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Placing the final brick on the bridge
Overview on LoRaBridge project (07.02.2023)
Förderjahr 2021 / Projekt Call #16 / ProjektID: 5788 / Projekt: LoRa Databridge

At the time of writing all the hard work has been finalized on our project LoRaBridge, and so it is the perfect point in time to deliver some throwbacks in development we achieved. 

First packet

Our journey started in Q1/2022 with the proposed idea of retransmitting ZigBee data over LoRaWAN. At that time, we went trough several options for the "building blocks", i.e. ZigBee coordinators, sensors, LoRaWAN modems and 3rd party software. After carefully evaluating each option for e.g. availability/support we arrived at the configuration illustrated now in the LoRaBridge documentation, which balances costs and component quality/availability. The next step involved "gluing" the building blocks together by setting up interfaces, organizing functional blocks in docker containers etc. The first highlight of the project was achieved soon afterwards: We can vividly remember the moment the first Zigbee sensor value arrived successfully to the LoRaWAN gateway after several hours spent configuring and debugging.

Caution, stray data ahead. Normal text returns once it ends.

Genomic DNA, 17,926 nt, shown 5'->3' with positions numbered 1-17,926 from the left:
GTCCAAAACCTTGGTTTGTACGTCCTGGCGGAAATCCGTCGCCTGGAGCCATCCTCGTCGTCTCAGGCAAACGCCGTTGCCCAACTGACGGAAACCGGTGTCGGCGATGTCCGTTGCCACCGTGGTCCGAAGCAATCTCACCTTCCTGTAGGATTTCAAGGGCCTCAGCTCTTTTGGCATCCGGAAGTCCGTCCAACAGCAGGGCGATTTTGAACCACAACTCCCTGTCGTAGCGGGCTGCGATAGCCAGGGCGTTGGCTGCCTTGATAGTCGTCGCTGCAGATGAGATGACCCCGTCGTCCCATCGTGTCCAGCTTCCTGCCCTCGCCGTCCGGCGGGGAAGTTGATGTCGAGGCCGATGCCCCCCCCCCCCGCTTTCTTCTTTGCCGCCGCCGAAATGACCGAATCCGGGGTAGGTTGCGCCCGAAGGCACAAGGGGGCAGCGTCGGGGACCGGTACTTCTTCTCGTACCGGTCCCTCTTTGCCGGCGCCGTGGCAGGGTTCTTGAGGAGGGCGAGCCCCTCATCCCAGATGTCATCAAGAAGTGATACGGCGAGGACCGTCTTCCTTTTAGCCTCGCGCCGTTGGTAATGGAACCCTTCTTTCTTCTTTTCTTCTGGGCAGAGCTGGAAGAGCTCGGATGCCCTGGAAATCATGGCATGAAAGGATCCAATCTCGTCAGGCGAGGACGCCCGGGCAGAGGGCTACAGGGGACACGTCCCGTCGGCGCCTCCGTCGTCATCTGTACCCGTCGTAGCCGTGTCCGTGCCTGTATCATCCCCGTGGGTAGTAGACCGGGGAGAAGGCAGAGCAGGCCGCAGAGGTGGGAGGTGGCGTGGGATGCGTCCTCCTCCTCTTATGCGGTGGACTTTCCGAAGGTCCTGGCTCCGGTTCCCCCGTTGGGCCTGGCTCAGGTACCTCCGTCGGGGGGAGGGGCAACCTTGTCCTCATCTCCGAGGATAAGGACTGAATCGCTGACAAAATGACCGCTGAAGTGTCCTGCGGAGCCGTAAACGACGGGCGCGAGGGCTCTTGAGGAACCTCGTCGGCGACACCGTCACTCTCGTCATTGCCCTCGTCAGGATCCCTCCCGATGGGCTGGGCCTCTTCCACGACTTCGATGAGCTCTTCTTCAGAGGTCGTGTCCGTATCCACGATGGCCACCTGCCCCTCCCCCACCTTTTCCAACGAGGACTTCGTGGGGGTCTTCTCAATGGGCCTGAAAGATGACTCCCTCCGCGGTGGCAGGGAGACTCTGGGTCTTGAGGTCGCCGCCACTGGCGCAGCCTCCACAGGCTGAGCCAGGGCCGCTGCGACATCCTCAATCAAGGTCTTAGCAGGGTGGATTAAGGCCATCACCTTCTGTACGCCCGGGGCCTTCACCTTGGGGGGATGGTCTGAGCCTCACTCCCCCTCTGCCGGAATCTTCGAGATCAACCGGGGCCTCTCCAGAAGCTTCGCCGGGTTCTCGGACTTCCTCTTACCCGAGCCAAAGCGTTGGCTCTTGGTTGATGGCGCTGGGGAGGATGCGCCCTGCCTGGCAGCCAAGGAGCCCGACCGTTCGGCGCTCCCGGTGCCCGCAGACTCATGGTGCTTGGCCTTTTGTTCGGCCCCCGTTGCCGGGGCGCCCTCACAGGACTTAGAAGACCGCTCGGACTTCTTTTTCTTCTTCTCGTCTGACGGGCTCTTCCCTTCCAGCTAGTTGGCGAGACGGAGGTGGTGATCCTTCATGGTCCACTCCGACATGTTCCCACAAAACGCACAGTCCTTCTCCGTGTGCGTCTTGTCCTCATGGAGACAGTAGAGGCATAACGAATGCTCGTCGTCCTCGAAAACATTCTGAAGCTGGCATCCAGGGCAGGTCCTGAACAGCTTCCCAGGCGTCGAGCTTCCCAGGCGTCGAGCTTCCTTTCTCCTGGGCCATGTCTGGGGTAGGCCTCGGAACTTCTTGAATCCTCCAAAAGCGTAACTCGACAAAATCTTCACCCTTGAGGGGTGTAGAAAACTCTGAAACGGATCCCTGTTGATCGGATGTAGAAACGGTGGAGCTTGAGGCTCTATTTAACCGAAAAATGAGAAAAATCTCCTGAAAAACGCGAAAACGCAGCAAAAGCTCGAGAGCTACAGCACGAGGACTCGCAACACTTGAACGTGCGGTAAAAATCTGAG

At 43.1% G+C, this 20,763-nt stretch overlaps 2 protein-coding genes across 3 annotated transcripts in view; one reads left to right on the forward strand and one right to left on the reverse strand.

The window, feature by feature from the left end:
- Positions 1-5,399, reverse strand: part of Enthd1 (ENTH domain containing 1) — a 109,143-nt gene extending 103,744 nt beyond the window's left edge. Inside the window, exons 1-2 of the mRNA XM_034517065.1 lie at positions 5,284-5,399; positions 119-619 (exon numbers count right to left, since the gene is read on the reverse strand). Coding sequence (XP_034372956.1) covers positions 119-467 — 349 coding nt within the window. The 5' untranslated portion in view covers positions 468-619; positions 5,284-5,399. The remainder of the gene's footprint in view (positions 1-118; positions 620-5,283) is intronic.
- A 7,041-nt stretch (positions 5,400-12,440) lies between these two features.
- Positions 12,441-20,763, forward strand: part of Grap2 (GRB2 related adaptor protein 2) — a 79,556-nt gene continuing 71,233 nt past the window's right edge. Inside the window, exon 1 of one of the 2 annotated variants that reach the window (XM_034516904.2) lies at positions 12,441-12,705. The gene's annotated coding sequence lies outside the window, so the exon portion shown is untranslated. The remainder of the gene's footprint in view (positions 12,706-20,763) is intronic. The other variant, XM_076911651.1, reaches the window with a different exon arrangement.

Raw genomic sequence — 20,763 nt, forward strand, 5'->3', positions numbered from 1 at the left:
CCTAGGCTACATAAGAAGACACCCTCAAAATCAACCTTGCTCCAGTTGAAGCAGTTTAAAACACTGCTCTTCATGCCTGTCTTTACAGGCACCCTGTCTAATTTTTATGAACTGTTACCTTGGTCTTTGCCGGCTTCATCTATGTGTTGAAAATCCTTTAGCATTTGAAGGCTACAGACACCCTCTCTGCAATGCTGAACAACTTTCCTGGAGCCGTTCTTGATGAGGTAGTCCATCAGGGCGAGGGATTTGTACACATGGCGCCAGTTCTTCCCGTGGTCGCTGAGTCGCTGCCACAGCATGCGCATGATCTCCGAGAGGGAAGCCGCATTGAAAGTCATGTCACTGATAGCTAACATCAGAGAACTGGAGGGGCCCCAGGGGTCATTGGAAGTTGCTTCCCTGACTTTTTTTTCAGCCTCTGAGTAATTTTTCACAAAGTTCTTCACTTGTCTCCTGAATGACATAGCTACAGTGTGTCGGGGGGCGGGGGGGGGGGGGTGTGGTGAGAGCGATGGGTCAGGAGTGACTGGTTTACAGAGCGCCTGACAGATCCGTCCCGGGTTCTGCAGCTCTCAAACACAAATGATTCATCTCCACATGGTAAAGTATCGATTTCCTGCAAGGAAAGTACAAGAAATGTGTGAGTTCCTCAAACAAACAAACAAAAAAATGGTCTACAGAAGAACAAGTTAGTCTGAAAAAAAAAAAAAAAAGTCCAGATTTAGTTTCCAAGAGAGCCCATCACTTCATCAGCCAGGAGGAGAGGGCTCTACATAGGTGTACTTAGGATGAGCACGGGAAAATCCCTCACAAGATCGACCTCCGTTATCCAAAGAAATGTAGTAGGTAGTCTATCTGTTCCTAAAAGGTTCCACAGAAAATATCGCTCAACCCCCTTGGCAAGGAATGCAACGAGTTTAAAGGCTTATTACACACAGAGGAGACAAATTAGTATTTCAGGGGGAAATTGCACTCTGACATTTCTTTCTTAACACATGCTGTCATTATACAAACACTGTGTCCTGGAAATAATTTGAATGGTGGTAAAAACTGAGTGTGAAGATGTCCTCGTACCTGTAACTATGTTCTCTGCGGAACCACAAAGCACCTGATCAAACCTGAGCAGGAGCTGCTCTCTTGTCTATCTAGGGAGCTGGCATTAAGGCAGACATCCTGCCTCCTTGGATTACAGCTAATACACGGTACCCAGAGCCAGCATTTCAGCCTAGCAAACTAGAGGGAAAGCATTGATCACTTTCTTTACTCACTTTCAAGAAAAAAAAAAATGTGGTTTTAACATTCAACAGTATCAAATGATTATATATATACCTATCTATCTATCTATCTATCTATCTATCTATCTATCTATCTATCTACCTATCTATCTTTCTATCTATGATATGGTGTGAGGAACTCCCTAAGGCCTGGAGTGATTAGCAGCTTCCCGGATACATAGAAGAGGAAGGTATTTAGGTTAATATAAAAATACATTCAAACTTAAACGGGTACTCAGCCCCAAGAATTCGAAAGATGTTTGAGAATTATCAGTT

The prototype

Inspired by the first success, we progressed further to improve the early version of the bridge. We soon recognized that transmission of MQTT data required compression algorithms to be carried over a low-data rate LoRaWAN link, which we implemented at next. Also the first fully functioning prototype dating around May-June of 2022 increased the support for various ZigBee sensor devices, which are according to Zigbee2MQTT in several hundreds. At the same time period we started to continously collect logs of the LoRaBridge components, which were later analyzed. 

To the wine fields and beyond

After some dedicated testing of LoRaBridge range extension in in-door settings, we decided to expand the scope of our original use-case (home automation) to an wine field out-door use-case. This is a well fitting scenario as LoRaWAN is known for its beyond kilometers reach in outdoor wireless conditions. So we arranged weather proof casings and battery packs and headed to Langenlois for field measurements. According to our tests, we achieved a range extension of up to 1.5 km for a cheap temperature sensor. Hence, we were able to show that the LoRaBridge hardware might be a viable option to re-use existing wireless sensors to build out-door remote sensing applications, like frost sensing, and at the same time spare device aquisition costs!

We really enjoyed developing LoRaBridge and we are also proud on what we achieved! That said, we are looking forward to continue the development of LoRaBridge within follow-up project(s). 




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